Balbuena and Seminario awarded DOE grant for battery study

 Balbuena Seminario

In July, the Department of Energy (DOE) announced a new $19.4 million investment in advanced vehicle technologies. The program includes Phase I of “Battery Seeding” projects, 15 projects aimed at innovative research in battery materials and approaches that complement the Vehicle Technologies Office (VTO) Battery500 Consortium's multi-institutional research. This effort aims to more than double the specific energy, to 500 watt-hours per kilogram, of lithium-sulfur battery technologies. Ultimately, the goal of this research, and of the batteries, charging and electric vehicles segment of the VTO, is aimed at creating smaller, safer, lighter weight and less expensive battery packs to make electric vehicles more affordable. 

Two faculty members in the Artie McFerrin Department of Chemical Engineering at Texas A&M University, Dr. Perla Balbuena, holder of the GPSA Professorship, and Dr. Jorge Seminario, holder of the Lanatter & Herbert Fox Professorship, were awarded a $400,000 grant for 18 months to study the development of advanced solid electrolyte technology for lithium-sulfur batteries. In this work, set to begin in October, Balbuena and Seminario will use atomistic methods to identify and characterize solid electrolyte materials. The materials selected will be analyzed computationally, and will then be synthesized and tested at DOE national laboratory facilities. Further integrated computational and experimental tests will be used to fully address interfacial issues.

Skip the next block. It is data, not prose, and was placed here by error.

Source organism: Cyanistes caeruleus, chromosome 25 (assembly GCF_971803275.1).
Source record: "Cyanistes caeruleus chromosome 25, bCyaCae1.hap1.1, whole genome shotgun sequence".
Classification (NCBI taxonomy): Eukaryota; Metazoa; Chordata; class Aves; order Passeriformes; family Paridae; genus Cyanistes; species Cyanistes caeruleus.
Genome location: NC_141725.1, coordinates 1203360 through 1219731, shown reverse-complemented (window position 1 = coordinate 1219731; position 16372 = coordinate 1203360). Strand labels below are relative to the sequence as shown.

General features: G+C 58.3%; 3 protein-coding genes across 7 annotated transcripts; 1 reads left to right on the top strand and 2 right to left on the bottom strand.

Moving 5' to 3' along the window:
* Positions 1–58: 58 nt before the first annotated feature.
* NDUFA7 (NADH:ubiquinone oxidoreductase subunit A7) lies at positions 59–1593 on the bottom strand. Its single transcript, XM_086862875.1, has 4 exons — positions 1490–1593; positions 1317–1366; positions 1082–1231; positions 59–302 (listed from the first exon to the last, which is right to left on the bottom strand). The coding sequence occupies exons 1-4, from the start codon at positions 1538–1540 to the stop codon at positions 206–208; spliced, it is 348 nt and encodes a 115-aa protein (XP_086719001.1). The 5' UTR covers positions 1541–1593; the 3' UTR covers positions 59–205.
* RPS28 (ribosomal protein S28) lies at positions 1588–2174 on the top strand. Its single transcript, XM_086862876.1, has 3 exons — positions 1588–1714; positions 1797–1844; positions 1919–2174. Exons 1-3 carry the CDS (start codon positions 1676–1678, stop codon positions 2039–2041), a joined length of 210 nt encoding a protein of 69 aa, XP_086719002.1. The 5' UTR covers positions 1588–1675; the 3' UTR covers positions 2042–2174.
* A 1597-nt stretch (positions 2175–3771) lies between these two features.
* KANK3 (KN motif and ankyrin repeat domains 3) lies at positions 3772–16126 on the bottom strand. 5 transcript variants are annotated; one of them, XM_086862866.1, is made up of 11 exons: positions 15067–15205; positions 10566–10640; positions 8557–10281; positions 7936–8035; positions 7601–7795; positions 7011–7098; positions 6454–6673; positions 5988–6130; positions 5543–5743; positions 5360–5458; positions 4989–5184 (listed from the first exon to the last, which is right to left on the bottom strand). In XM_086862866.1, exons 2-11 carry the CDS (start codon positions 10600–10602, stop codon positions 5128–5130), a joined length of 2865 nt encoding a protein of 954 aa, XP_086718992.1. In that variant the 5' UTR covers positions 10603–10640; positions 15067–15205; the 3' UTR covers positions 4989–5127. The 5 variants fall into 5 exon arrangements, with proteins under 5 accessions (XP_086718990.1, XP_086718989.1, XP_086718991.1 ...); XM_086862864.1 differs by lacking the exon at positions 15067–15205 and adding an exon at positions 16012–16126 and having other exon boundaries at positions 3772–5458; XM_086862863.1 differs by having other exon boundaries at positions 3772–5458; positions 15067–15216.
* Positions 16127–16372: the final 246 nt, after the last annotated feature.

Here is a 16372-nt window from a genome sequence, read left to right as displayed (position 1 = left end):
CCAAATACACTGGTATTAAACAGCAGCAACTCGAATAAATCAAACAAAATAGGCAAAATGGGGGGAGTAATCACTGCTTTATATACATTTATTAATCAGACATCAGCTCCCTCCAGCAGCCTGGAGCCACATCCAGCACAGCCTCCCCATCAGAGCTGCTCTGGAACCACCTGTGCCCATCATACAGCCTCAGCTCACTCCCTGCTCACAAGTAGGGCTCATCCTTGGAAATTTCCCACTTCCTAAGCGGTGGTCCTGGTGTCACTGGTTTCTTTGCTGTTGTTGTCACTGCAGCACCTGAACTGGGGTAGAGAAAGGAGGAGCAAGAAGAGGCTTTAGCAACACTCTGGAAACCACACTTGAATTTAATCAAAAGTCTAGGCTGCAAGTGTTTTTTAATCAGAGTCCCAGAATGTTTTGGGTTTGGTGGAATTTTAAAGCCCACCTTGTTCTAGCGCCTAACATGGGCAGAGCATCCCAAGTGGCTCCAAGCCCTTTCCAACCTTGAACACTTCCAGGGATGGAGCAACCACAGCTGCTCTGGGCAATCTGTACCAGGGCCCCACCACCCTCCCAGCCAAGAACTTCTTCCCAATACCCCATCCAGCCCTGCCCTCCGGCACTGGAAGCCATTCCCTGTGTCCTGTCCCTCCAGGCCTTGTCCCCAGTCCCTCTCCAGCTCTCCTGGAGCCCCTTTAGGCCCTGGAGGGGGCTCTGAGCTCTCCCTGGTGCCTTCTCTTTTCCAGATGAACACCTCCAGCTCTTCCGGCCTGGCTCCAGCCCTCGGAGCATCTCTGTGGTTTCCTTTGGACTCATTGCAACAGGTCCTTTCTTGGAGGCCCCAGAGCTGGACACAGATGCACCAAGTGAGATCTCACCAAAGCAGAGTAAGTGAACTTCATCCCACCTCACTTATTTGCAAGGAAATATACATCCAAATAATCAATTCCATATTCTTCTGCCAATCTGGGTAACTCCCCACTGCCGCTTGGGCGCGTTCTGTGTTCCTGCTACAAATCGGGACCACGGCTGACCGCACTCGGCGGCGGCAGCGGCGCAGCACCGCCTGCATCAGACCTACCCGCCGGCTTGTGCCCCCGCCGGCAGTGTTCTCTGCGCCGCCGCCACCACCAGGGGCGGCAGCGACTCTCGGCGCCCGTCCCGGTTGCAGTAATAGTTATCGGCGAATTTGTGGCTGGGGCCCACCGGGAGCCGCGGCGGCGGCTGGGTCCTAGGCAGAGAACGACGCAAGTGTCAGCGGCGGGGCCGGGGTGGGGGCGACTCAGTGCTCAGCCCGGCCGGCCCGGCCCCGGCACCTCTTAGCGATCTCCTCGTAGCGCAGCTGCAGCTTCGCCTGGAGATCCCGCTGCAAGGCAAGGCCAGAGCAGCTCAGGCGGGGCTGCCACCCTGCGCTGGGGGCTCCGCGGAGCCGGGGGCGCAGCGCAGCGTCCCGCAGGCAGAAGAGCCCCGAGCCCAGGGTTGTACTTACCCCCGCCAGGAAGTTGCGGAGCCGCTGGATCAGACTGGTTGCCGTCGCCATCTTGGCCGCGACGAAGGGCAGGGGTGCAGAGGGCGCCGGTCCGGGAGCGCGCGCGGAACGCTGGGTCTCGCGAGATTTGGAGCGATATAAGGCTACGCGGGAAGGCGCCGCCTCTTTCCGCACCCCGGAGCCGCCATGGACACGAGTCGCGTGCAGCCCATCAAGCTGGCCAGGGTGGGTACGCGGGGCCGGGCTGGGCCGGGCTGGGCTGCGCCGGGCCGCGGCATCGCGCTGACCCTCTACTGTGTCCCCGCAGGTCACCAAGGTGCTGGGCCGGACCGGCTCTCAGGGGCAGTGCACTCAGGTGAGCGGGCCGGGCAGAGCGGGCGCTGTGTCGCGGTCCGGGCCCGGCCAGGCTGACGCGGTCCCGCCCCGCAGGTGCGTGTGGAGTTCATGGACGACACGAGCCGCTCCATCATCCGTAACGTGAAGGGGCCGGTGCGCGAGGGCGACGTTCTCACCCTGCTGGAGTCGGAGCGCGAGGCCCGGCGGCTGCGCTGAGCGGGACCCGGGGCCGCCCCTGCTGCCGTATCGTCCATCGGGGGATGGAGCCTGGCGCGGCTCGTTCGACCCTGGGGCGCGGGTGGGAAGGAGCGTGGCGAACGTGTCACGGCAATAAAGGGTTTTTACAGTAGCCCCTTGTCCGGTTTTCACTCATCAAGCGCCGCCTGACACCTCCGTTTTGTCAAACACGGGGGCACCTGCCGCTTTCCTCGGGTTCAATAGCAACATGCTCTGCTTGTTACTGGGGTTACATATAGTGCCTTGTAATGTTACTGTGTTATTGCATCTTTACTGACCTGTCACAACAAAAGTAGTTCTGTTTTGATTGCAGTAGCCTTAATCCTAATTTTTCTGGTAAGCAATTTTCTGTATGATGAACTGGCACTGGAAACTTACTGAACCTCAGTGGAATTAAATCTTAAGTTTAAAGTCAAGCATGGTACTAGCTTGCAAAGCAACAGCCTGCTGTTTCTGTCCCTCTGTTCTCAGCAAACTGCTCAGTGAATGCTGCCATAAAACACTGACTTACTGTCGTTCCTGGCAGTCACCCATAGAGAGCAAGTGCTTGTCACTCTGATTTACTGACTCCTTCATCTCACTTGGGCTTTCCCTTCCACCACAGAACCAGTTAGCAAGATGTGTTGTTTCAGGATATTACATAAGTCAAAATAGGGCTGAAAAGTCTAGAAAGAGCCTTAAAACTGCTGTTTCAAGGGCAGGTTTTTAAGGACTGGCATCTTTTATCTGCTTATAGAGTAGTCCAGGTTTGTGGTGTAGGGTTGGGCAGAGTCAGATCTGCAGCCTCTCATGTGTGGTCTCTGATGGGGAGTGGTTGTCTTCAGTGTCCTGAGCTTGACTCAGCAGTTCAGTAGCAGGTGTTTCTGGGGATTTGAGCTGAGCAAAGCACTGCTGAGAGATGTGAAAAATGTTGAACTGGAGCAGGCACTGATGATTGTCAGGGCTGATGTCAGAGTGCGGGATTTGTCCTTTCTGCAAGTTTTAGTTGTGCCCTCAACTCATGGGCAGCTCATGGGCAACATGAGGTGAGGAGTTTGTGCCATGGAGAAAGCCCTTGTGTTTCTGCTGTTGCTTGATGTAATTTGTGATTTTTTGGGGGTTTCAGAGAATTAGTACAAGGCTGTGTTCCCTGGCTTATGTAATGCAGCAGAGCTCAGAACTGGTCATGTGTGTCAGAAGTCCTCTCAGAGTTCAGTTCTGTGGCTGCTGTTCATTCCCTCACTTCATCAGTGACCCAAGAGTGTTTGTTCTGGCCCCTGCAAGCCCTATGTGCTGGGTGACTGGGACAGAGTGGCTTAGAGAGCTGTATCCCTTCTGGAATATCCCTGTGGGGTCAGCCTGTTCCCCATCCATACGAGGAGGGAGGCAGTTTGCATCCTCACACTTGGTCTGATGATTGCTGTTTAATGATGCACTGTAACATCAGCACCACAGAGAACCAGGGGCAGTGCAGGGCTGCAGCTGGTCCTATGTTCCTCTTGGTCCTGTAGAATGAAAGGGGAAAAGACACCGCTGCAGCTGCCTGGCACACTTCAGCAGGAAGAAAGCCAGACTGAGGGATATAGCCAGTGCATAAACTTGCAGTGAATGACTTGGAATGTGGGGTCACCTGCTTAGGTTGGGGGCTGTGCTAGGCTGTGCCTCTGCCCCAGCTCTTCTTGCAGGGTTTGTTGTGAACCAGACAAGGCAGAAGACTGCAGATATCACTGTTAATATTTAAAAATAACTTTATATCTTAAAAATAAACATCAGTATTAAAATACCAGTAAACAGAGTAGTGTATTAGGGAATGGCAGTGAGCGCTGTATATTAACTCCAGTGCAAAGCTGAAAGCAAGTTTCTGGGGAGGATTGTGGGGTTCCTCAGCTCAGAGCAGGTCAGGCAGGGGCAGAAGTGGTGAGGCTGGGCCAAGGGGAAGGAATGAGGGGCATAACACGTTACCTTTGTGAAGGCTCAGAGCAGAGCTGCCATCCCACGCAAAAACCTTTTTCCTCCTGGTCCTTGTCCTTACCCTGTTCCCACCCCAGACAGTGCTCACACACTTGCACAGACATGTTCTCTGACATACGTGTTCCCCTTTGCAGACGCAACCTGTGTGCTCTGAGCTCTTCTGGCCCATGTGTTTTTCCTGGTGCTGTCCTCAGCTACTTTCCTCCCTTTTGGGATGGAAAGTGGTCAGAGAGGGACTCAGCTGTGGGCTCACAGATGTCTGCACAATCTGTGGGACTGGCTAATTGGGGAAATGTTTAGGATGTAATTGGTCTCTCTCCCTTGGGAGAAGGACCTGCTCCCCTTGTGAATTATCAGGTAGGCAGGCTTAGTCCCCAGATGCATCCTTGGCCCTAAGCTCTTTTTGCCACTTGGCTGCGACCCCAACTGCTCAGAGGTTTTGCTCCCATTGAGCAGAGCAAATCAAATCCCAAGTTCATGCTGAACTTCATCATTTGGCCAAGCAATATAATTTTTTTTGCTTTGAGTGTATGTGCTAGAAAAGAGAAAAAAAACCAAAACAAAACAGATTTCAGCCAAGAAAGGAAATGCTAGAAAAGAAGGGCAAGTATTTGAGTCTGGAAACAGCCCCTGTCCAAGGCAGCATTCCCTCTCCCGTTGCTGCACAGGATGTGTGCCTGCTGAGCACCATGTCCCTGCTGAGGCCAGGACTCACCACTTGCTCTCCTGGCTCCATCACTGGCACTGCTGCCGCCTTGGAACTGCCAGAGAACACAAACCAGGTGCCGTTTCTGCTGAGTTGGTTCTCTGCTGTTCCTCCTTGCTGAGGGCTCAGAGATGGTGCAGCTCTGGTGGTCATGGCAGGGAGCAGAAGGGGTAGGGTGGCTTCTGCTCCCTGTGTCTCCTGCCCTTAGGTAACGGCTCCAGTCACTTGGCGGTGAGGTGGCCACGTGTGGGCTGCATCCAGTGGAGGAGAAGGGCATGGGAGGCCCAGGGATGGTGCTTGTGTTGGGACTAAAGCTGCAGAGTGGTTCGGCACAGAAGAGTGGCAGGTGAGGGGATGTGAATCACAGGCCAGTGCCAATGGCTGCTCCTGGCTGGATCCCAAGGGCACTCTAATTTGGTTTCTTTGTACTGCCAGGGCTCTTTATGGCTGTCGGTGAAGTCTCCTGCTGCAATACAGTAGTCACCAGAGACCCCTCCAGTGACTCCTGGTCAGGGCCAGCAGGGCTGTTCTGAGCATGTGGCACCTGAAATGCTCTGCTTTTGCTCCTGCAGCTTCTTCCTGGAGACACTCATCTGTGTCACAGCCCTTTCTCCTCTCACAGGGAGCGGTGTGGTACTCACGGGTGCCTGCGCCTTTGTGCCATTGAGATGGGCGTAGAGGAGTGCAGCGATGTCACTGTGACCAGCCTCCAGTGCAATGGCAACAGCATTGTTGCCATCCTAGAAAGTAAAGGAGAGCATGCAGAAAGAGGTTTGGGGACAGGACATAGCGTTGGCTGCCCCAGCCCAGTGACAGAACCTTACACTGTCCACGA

“One of the key issues with lithium-sulfur batteries is associated with the extreme reactivity of the lithium metal in contact with liquid electrolytes,” Balbuena said. “It is expected that the use of well-designed solid electrolytes will allow lithium ions to diffuse through the solids in a more controlled way.”

The design also requires a smooth interfacial contact with the metal surface and low reactivity. In addition, the electrolyte must also provide a stable interface to the sulfur electrode, where additional challenges exist and will be addressed. 

The electrolyte composition and properties are essential for overall improved battery performance. This research demonstrates the progress in computational techniques, which are able to provide reliable characterizations and designs for advanced battery technologies.

In 2016, a team led by Balbuena, which also included Seminario and Dr. Partha Mukherjee, assistant professor and Morris E. Foster Faculty Fellow II in the Department of Mechanical Engineering at Texas A&M, was awarded a $1.2 million DOE grant to study and model battery reactions